Writing being only one of Ernest Hemingway’s many amazing accomplishments throughout his lifetime, he changed lives all across the globe. Ernest Hemingway was a very brave, unique and passionate man. He received awards and prizes in his life, only small markers in his life compared to what he actually accomplished, both personally and for his country.Ernest Miller Hemingway was born on July 21, 1899 in Illinois. When he was in high school, he wrote for the newspaper, Trapeze and Tabula. When he graduated, he went on to work for the Kansas City Star. Hemingway said about his first real job, “On the Star you were forced to learn to write a simple declarative sentence. This is useful to anyone. Newspaper work will not harm a young writer and could help him if he gets out of it in time.”When Hemingway was 19, he volunteered for the American Red Cross to drive an ambulance in Italy during World War I. He was injured on the front line, but still managed to carry a wounded soldier to safety, and was hurt again by machine-gun fire. Hemingway was one of the first Americans to receive an award from the Italian government. They decorated him with the Italian Silver Medal of Bravery. While at a hospital recovering from his injuries, he fell in love and was engaged to a Red Cross nurse. Hemingway was 20 when he returned home, and after a short time, he found out that the nurse had fallen in love with someone else. He moved to Michigan for some time, and continued to write. A Harvard Professor, Henry Louis Gates, Jr. said, “The way we write about war or even think about war was affected fundamentally by Hemingway.”Hemingway took a job writing for the Toronto Star, met and married his first wife, Hadley Richardson, and moved to Paris, w…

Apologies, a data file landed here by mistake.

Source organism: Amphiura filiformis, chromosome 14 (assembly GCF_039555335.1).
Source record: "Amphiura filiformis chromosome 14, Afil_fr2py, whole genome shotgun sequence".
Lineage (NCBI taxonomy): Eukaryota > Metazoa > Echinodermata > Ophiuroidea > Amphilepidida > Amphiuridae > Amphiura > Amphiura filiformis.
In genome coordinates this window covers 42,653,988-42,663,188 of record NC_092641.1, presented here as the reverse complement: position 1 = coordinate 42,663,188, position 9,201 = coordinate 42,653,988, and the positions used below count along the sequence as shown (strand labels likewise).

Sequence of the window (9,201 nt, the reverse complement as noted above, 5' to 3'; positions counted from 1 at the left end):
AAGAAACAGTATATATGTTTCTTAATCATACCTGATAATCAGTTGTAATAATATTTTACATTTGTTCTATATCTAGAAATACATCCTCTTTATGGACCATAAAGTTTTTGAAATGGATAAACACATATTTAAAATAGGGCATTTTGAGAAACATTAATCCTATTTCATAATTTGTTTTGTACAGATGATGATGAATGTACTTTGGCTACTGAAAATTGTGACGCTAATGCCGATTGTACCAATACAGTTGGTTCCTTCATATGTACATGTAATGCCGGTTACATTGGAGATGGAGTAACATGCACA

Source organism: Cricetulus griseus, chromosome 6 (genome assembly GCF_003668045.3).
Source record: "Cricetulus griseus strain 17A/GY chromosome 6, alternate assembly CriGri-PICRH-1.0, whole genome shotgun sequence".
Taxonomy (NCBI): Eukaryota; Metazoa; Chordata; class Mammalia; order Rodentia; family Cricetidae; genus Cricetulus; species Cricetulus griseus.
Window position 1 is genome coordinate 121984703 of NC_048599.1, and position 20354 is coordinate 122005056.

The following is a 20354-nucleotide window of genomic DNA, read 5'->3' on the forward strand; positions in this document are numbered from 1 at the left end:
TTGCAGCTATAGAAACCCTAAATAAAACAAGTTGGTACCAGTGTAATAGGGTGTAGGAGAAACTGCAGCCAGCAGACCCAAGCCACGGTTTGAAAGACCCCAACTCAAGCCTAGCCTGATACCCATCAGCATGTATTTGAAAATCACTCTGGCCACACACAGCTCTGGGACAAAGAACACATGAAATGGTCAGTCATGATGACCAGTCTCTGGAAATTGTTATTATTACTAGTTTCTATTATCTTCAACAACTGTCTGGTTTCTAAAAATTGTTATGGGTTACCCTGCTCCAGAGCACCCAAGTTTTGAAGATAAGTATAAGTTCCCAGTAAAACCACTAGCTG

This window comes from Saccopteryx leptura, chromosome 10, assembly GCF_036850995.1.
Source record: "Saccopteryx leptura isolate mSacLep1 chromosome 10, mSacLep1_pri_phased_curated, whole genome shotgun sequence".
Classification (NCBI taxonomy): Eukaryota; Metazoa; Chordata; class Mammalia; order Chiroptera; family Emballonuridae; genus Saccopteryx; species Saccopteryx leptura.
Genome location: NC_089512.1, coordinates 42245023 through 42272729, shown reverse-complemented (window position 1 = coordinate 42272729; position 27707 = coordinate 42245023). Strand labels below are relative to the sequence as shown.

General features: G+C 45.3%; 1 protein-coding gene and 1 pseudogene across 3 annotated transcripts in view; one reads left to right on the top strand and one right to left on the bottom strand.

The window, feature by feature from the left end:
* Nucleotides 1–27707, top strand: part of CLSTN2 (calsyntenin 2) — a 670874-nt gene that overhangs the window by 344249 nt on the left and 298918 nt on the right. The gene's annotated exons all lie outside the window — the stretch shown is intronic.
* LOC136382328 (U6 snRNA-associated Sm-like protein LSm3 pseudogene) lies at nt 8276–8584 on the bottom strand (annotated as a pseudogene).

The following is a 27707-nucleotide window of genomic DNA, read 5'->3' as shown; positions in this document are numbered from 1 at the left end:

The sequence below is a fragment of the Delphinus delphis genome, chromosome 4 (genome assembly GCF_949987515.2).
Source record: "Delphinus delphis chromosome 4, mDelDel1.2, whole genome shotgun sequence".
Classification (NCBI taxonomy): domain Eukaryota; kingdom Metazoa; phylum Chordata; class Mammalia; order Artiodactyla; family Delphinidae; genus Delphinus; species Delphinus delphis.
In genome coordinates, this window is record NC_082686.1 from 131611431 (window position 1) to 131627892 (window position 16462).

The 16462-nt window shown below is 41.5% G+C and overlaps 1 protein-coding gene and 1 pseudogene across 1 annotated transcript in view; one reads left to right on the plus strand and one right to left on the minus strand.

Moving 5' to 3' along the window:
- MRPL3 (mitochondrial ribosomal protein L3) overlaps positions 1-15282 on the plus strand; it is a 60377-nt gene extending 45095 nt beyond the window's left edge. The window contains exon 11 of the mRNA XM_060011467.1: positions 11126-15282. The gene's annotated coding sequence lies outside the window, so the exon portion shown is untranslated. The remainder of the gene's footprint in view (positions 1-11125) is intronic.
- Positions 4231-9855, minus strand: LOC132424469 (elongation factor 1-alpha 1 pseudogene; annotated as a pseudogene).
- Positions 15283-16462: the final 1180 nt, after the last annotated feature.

…courage that is cringeworthy to anyone in nay generation. General “Buck” Lanham of the United States Army, whom Hemingway met and worked next to in World War II, said that Hemingway was “without exception the most courageous man I have ever known, both in war and in peace. He has physical courage, and he has that far rarer commodity, moral courage.”
“Ernest Hemingway Biography.” Bio.com. A&E Networks Television, n.d. Web. 11 Jan. 2014
“Hemingway Dead of Shotgun Wound; Wife Says He Was Cleaning Weapon.” New York Times 3 July 1961: n. pag. Print.
King, Steve. “Ernest Hemingway – The Hemingways and Suicide.” The Hemingways and Suicide. N.p., 2 July 1961. Web. 12 Jan. 2014.Putnam, Thomas. “Hemingway on War and Its Aftermath.” Hemingway on War and Its Aftermath. The U.S. National Archives and Records Administration, 2006. Web. 12 Jan. 2014.